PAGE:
This isn’t my recipe, but I never pre-cook the meat or onions. We also use ground pork, rather than beef, when it is available.
Lauri, I do recall my great grandmother using pork, too. I believe I watched her mix it with the beef as you’d prepare meatloaf. Interesting!
A very comforting dish, thanks for sharing it on Fiesta Friday. We will be selecting features, so make sure you add a link on your blog posts to FiestaFriday.net and beautifulvoyager.com so you get the best chance of being selected.
Pauline, thanks for this kind message – I’ll pin that link!
Looks absolutely great!
Brian, thank you! One of my family’s favorites for forever!
Thank you for sharing your Ukrainian roots recipe with us! (Especially at this difficult time!) My Ukrainian/Polish grandparents have passed away and I needed to feel comfort while viewing all these terrible images of the war over there. 🙁
Making these tonight!
Sherry, I’d love to know how you enjoy these if you make them. This recipe has garnered so many responses from folks like yourself with Ukrainian roots. I hope that when you taste that first bite, it somehow reminds you of something your grandma used to cook, even if until now it’s something you may have forgotten about. Peace be with you – Jenny
Trying it today! I will let you know how I do!
Praying and thinking of Ukraine! What a Great Leader! God is WATCHING!
Bob, I am soooo happy you will be making these – let me know if you hit any snags along the way by emailing me at [email protected]. I’m on in real time for at least another 3 hours. And yes, I believe as you believe, that God is watching. Let us do what we know how to do in both prayer and spirit and #cookforukraine – xo – Jenny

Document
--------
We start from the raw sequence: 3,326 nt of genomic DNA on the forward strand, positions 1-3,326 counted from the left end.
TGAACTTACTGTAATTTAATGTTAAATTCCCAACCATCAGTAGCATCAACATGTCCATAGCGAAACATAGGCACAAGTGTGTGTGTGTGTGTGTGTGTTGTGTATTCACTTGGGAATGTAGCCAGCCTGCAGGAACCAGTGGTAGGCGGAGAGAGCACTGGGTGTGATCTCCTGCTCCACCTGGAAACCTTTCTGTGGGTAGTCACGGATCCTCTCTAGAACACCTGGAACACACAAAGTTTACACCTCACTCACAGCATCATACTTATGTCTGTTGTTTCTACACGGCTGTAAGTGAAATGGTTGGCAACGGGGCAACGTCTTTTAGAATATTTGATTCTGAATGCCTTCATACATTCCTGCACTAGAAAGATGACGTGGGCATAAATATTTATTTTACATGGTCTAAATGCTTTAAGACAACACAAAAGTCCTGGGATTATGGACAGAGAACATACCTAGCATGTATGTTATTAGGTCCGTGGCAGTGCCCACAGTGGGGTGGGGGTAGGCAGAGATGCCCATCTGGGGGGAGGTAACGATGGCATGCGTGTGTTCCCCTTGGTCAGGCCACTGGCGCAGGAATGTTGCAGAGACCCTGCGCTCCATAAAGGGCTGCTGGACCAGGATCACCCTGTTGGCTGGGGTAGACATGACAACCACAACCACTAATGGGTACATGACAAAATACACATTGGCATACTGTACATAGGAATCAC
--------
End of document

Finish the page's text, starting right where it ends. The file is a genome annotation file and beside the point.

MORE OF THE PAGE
My Ukrainian foster daughter says they tasted just like home.
My only suggestion is to add more chili sauce for more of a kick.
Ike, I agree with you regarding the chili sauce. I personally am trying to make them taste good, however there are a GINORMOUS population who believe staying true to the origins is part of the recipe, so I fretted even mentioning it in my post. When I process a large cabbage, I generally add one bottle, but if I process additional cabbages I may add as many as three bottles. I say this because the cabbage leaves are largely water, so much of the tomato-based products we add to flavor the cabbages is diluted regardless as the cabbages roast. I am intrigued by your foster daughter’s recollections of home. I wish I had her to talk with for a day. I’d love to know what she loves. You’re fortunate 🙂 Jenny
Can this be cooked in a slow cooker as well?
Lisa, yes with a caveat – slow cookers, especially older slow cookers, do not always keep consistent temperatures. Only you know the reliability of your cooker. If it’s newer, go for it and adjust your cooking time by giving the cabbage rolls and additional 30 minutes BEFORE turning the cooker off to let them stand. Let me know your method once you’ve run through this so I may share with other readers in the hope that it can help them, too! Jenny
Do you have the recipes for the sides your grandmother made with these cabbage rolls? Id love to serve a full meal for my family to try 🙂
Tiffany, as a matter of fact, some are already on this site. Others I am more than happy to email to you directly. But for the immediate, this is her bread (or she’d receive Challah as a gift often from neighbors), these beets, this salad, and these onions. I also recently posted her recipe for a savory Kugel. I will ask my cousin for the additional cabbage appropriate recipes and email you directly. Look for me in your spam just in case I land there rather than your inbox 🙂 By the way, this warms my whole heart that you have asked this.
This entire post brings so much comfort to me. Grew up eating these and swore when I was an adult I’d never have to eat them again… low and behold I order them whenever I’m at a Slavic restaurant and miss them (and my grandma so much). Thanks for sharing your family story of these (and the other labor intensive dishes!) I made these this evening with a few tweaks of my own to make it more our own family style (added ajika and lots of garlic), the structure of your recipe was so helpful! This type of cooking was never written down, just learned, and it’s been so long, you’ve helped piece together vital steps in this process!! Thank you!!